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View Diary: Something Has Changed, But What? (315 comments)

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  •'s like you didn't even read the diary (17+ / 0-)

    just showed up with pat response #117.

    you know another difference between those countries and ours?  the second amendment.  there are limits to the limits on gun ownership.

    and given how bloody unlikely repeal of the second is, what say we start focusing on social solutions to remedy the ills that drive people to violence?  it's certainly the easier political battle.

    Please don't dominate the rap, Jack, if you got nothin' new to say - Grateful Dead

    by Cedwyn on Sun Dec 16, 2012 at 10:19:40 AM PST

    [ Parent ]

    •  I support the Second Amendment (10+ / 0-)

      in a perfectly originalist application.  I believe that citizens have the right to own any arms that were designed or invented before 1787.  Anything apart from that is not constitutionally protected, and can be banned.

      •  ahhhh, yes (10+ / 0-)

        pat answer #67.  thanks for it!

        Please don't dominate the rap, Jack, if you got nothin' new to say - Grateful Dead

        by Cedwyn on Sun Dec 16, 2012 at 10:57:09 AM PST

        [ Parent ]

      •  Thus free speech only extends to newspapers... (7+ / 0-)

        This argument has zero merit, zero credibility and has been addressed many times.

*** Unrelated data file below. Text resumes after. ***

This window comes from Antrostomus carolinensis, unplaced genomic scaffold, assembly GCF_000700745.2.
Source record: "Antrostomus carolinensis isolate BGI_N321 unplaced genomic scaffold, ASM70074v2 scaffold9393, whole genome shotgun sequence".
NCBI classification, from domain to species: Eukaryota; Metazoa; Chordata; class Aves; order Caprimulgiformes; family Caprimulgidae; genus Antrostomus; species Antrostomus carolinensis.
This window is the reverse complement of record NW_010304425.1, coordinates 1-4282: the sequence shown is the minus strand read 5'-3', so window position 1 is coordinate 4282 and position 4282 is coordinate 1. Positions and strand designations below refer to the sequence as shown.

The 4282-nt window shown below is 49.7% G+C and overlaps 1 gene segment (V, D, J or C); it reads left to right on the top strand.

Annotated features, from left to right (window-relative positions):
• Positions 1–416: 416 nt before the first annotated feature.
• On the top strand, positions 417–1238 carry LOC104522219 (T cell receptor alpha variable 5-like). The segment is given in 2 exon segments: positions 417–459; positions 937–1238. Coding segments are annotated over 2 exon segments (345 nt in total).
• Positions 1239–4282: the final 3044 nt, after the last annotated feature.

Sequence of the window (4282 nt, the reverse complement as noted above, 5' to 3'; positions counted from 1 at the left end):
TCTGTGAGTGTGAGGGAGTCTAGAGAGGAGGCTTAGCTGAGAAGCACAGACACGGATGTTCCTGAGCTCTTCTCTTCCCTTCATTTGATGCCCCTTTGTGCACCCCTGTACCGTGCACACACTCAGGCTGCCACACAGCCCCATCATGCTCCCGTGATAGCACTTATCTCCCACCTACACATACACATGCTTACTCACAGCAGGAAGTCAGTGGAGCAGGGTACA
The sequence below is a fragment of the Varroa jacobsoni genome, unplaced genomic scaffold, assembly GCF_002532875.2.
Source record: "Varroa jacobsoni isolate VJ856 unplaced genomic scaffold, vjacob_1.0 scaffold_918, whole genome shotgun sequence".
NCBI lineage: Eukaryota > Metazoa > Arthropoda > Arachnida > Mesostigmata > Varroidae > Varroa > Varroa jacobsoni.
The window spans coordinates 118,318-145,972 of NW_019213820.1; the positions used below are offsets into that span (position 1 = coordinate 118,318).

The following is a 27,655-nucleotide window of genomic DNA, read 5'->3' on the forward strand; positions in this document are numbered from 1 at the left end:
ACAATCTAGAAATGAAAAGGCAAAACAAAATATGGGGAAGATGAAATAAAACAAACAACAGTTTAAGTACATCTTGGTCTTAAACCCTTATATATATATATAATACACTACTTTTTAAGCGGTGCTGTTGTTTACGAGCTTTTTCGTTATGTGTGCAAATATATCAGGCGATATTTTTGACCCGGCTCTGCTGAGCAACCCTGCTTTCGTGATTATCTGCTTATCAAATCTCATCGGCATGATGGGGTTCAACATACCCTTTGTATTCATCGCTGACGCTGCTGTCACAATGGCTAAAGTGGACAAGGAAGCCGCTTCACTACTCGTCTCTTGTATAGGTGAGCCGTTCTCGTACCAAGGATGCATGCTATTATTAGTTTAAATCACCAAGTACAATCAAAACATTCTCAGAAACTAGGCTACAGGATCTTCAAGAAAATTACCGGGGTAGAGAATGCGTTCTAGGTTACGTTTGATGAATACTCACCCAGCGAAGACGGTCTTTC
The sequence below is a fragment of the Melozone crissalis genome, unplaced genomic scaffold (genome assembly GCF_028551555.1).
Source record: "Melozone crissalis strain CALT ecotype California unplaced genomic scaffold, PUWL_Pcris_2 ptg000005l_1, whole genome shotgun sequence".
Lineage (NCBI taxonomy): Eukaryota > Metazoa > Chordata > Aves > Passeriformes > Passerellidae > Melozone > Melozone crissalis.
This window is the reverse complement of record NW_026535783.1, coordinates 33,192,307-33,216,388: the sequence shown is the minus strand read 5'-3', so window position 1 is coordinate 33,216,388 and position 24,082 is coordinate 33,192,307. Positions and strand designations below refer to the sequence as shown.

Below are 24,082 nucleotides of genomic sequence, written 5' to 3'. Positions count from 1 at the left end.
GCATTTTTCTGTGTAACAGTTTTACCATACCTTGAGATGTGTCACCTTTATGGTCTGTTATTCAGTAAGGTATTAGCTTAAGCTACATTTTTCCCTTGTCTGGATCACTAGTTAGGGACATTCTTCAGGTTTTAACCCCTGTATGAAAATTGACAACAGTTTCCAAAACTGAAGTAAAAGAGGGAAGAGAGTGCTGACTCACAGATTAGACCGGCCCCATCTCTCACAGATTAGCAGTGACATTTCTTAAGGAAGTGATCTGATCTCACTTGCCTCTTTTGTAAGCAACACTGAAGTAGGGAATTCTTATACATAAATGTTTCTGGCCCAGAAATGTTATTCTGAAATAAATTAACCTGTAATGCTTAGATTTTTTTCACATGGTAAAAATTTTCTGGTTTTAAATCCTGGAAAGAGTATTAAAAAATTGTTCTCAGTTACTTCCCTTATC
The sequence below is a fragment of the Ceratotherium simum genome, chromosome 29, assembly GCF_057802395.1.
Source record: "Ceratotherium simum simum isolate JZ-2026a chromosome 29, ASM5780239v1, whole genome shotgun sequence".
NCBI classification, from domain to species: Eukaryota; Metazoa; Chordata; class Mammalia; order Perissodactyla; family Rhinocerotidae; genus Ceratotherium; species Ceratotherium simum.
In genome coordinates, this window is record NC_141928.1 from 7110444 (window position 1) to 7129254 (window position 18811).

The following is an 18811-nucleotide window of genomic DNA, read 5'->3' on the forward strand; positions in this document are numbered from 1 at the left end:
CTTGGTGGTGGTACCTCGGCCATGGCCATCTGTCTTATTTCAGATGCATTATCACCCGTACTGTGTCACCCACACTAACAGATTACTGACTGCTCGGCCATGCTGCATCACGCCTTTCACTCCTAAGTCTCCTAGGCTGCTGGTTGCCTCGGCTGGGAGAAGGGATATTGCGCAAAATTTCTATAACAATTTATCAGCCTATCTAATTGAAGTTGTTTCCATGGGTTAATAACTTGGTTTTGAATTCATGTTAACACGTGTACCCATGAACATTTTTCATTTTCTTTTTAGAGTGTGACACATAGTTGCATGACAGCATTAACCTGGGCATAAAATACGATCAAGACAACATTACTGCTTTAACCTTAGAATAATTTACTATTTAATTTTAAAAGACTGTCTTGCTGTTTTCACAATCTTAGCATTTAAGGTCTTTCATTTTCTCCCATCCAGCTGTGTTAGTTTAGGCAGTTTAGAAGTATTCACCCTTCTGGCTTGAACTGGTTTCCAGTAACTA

•  Freedom of the press (4+ / 0-)
          Recommended by:
          Sandino, blueoasis, timewarp, Cedwyn

          and of speech have limits, as well.  We have all heard of the case of shouting "fire" in a crowded theater.  The countervailing consideration is of danger to innocent people.

          The only difference between the case of freedom of the press and the case of arms, is that new technology has made arms not only faster or more convenient but more dangerous to innocent people.  The countervailing consideration of protecting the public grows more and more urgent as weapons technology advances.  Therefore, in the case of arms, I believe the burden of proof rests on those who believe that constitutional protection should be extended to new arms that have been developed since the Constitution was written.

          If you do not agree, then why do I not have the right to own nuclear arms?

          •  There are many limits to the 2nd A as well. (2+ / 0-)
            Recommended by:
            Robobagpiper, BlackSheep1

            "own nuclear arms"
            Because the 2nd Amendment covers arms and not ordinance.

            •  Why does the semantic distinction (3+ / 0-)
              Recommended by:
              Sandino, blueoasis, timewarp

              of "arms" vs. "ordnance" matter in our reading of the Constitution?